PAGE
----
NHCADSV to Launch Statewide Campaign During Teen Dating Violence Awareness Month
Concord, NH – This February high schools across NH will participate in the first ever statewide teen dating violence awareness project. Granite State RESPECT Week was developed by the New Hampshire Coalition Against Domestic and Sexual Violence (NHCADSV) and its 13 member programs and will run from Monday, February 13th through Friday, February 17th. The need for a teen-centered campaign is evident as Loveisrespect reports that 1 in 3 adolescents in the U.S. are a victim of physical, sexual, emotional, or verbal abuse from a dating partner and according to the 2015 New Hampshire Youth Risk Behavior Survey, up to 20% of New Hampshire youth experience teen dating violence.
Goals of Granite State RESPECT Week:
- Raise awareness about teen dating violence
- Connect teens to support services
- Promote healthy relationships
- Foster a culture of respect in high schools across New Hampshire.
Teens throughout NH have helped to design this project and are enthusiastic to help launch the campaign next month. “RESPECT Week is an opportunity for high school students to add their voice as to how we need to treat each other,” said Kingswood High School student-athlete Burke Ruel. As a student-athlete, Burke has used this project to mobilize NH high school athletes to stand together in raising awareness about teen dating violence. “Athletes never walk away from a challenge and that’s why I’m asking all athletes from around the state to join me working to end teen dating violence and participate in Granite State RESPECT Week.”
NH teachers are energized to take action and excited about the opportunity to participate in this project. “We want to empower students to make healthy choices and we are excited for our student body to come together for a week centered on respect,” said Leslie Barry, a physical education and health teacher at Concord High School. “Concord High School is excited about implementing Granite State RESPECT Week! RESPECT Week takes our health class curriculum and makes it a school wide initiative."
Each day of Granite State RESPECT Week has an identified theme, school-wide activities, and social media challenges to engage teens in important conversations around healthy and respectful relationships. Additionally, each day emphasizes the resources available to students, including the crisis center in their area that collaborates with schools to provide age-appropriate prevention education and confidential support services to teens in need of help. Schools and students are encouraged to share their Granite State RESPECT Week experiences widely using #RespectWeekNH. This hashtag will be used in daily social media challenges to award prizes and recognize students across the state for their efforts in raising awareness about teen dating violence.
NH High Schools committed to participate in Granite State RESPECT Week 2017:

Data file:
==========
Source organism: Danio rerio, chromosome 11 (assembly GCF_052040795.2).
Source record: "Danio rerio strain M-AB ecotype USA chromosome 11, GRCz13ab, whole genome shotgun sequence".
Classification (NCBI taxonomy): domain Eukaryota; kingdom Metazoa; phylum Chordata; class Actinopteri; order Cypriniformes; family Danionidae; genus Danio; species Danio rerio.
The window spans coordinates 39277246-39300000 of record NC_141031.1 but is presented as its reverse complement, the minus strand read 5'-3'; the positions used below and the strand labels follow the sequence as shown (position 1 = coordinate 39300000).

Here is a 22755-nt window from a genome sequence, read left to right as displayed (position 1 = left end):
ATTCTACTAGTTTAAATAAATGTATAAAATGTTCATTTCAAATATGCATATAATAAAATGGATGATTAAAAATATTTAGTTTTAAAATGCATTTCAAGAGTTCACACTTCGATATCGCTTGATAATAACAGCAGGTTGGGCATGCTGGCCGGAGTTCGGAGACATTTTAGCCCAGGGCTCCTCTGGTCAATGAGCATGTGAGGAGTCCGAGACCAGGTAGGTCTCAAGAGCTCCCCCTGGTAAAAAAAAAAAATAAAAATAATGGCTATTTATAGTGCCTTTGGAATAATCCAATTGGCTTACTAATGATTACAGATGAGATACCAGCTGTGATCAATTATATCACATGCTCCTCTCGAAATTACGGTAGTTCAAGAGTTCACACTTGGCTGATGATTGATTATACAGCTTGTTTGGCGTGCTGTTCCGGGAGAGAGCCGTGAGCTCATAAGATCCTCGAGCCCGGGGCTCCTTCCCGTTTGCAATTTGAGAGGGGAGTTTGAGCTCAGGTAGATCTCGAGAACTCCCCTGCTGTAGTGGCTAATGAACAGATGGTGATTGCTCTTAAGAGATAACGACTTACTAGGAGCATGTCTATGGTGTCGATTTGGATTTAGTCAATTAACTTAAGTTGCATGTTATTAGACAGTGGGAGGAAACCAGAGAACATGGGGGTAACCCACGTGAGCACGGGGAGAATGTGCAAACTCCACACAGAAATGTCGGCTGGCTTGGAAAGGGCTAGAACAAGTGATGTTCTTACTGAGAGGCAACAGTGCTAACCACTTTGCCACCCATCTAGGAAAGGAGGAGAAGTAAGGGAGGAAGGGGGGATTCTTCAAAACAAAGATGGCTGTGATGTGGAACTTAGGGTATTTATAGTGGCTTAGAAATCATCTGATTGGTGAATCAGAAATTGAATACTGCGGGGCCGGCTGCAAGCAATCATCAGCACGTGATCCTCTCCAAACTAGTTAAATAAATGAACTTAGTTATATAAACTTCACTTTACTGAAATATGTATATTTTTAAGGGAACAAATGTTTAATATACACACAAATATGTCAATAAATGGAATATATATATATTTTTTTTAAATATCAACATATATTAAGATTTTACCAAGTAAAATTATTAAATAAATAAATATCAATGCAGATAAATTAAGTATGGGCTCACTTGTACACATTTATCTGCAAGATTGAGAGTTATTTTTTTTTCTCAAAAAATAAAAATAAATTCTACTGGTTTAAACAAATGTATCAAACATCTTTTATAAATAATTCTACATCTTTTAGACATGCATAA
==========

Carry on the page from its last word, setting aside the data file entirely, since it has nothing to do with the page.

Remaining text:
- Dover High School
- Concord High School
- Oyster River High School
- Gorham High School
- Colebrook Academy
- Newport Middle & High School
- Milford High School
- Kingswood High School
- Souhegan High School
- Alvirne High School
- Monadnock Waldorf High School
- Monadnock Regional Middle High School
- Nashua IMPACCT Academy
- Making Community Connections Charter School
- Stevens High School
With two weeks left before Granite State RESPECT Week takes center stage, high schools across the state still have time to register! The registration deadline is Thursday, February 2nd.
For more information on Granite State RESPECT Week, click here.
- Nearly 1.5 million high school students nationwide experience physical abuse from a dating partner in a single year.
- 1 in 10 high school students has been purposefully hit, slapped or physically hurt by a partner.
- Only 33% of teens who were in a violent relationship ever told anyone about the abuse.
- Nearly half of teens who experience dating violence report that incidents of abuse took place in a school building or on school grounds.
- High school students who experience physical violence in a dating relationship are more likely to use drugs and alcohol, are at greater risk of suicide and are much more likely to carry patterns of abuse into future relationships.
- 81% of parents surveyed either believe teen dating violence is not an issue or admit they do not know if it is one.
About the Coalition
NHCADSV is a statewide network of 13 independent member programs committed to ending sexual violence, domestic violence, and stalking, through direct services to victims, community education, and public policy advocacy. The NHCADSV and its 13 member programs do not discriminate based on gender, age, health status (including HIV-positive), physical, mental, or emotional ability, sexual orientation, gender identity/expression, socio-economic status, race, national origin, immigration status, or religious or political affiliation. For more information visit www.nhcadsv.org.